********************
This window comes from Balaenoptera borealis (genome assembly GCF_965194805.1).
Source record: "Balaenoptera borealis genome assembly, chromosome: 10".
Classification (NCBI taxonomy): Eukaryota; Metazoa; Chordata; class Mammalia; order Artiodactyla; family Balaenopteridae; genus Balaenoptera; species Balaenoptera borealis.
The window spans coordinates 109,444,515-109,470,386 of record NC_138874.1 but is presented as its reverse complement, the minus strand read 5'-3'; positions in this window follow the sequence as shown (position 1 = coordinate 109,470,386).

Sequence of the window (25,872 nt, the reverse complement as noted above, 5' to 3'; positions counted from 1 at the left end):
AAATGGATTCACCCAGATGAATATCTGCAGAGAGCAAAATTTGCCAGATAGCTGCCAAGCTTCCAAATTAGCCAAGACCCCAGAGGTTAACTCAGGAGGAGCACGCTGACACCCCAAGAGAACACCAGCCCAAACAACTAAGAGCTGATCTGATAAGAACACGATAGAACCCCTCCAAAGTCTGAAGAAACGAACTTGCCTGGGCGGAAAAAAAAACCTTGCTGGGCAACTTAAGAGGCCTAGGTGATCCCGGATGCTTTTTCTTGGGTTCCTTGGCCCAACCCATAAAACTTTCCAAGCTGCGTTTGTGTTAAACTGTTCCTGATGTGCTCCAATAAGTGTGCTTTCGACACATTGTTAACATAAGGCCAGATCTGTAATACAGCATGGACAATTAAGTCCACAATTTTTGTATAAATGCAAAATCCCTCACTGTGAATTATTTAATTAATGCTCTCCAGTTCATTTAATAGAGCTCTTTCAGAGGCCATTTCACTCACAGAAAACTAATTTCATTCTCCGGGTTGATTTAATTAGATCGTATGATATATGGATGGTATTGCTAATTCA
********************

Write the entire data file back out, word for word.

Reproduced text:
This window comes from Balaenoptera borealis (genome assembly GCF_965194805.1).
Source record: "Balaenoptera borealis genome assembly, chromosome: 10".
Classification (NCBI taxonomy): Eukaryota; Metazoa; Chordata; class Mammalia; order Artiodactyla; family Balaenopteridae; genus Balaenoptera; species Balaenoptera borealis.
The window spans coordinates 109,444,515-109,470,386 of record NC_138874.1 but is presented as its reverse complement, the minus strand read 5'-3'; positions in this window follow the sequence as shown (position 1 = coordinate 109,470,386).

Sequence of the window (25,872 nt, the reverse complement as noted above, 5' to 3'; positions counted from 1 at the left end):
AAATGGATTCACCCAGATGAATATCTGCAGAGAGCAAAATTTGCCAGATAGCTGCCAAGCTTCCAAATTAGCCAAGACCCCAGAGGTTAACTCAGGAGGAGCACGCTGACACCCCAAGAGAACACCAGCCCAAACAACTAAGAGCTGATCTGATAAGAACACGATAGAACCCCTCCAAAGTCTGAAGAAACGAACTTGCCTGGGCGGAAAAAAAAACCTTGCTGGGCAACTTAAGAGGCCTAGGTGATCCCGGATGCTTTTTCTTGGGTTCCTTGGCCCAACCCATAAAACTTTCCAAGCTGCGTTTGTGTTAAACTGTTCCTGATGTGCTCCAATAAGTGTGCTTTCGACACATTGTTAACATAAGGCCAGATCTGTAATACAGCATGGACAATTAAGTCCACAATTTTTGTATAAATGCAAAATCCCTCACTGTGAATTATTTAATTAATGCTCTCCAGTTCATTTAATAGAGCTCTTTCAGAGGCCATTTCACTCACAGAAAACTAATTTCATTCTCCGGGTTGATTTAATTAGATCGTATGATATATGGATGGTATTGCTAATTCA